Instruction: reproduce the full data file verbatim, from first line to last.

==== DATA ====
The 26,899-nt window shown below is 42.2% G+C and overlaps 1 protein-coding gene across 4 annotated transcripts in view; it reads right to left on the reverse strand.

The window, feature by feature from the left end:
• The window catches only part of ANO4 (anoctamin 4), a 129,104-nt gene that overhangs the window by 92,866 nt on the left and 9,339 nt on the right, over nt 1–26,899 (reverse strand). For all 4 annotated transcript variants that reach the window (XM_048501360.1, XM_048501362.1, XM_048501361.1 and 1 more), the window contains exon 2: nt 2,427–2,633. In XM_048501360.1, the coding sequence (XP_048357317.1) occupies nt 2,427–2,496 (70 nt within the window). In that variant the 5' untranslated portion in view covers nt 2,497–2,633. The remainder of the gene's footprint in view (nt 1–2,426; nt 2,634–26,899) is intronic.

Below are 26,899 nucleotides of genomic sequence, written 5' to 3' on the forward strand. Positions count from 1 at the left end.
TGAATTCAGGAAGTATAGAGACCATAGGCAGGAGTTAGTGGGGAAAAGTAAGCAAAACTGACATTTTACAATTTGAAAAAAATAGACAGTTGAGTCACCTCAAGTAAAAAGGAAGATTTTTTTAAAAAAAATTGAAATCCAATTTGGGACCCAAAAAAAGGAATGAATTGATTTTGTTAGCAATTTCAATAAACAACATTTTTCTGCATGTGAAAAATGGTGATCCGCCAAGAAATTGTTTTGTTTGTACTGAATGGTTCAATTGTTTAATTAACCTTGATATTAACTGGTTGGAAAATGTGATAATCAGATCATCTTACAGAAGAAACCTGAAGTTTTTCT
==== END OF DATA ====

The 26,899-nt window shown below is 42.2% G+C and overlaps 1 protein-coding gene across 4 annotated transcripts in view; it reads right to left on the reverse strand.

The window, feature by feature from the left end:
• The window catches only part of ANO4 (anoctamin 4), a 129,104-nt gene that overhangs the window by 92,866 nt on the left and 9,339 nt on the right, over nt 1–26,899 (reverse strand). For all 4 annotated transcript variants that reach the window (XM_048501360.1, XM_048501362.1, XM_048501361.1 and 1 more), the window contains exon 2: nt 2,427–2,633. In XM_048501360.1, the coding sequence (XP_048357317.1) occupies nt 2,427–2,496 (70 nt within the window). In that variant the 5' untranslated portion in view covers nt 2,497–2,633. The remainder of the gene's footprint in view (nt 1–2,426; nt 2,634–26,899) is intronic.

Below are 26,899 nucleotides of genomic sequence, written 5' to 3' on the forward strand. Positions count from 1 at the left end.
TGAATTCAGGAAGTATAGAGACCATAGGCAGGAGTTAGTGGGGAAAAGTAAGCAAAACTGACATTTTACAATTTGAAAAAAATAGACAGTTGAGTCACCTCAAGTAAAAAGGAAGATTTTTTTAAAAAAAATTGAAATCCAATTTGGGACCCAAAAAAAGGAATGAATTGATTTTGTTAGCAATTTCAATAAACAACATTTTTCTGCATGTGAAAAATGGTGATCCGCCAAGAAATTGTTTTGTTTGTACTGAATGGTTCAATTGTTTAATTAACCTTGATATTAACTGGTTGGAAAATGTGATAATCAGATCATCTTACAGAAGAAACCTGAAGTTTTTCT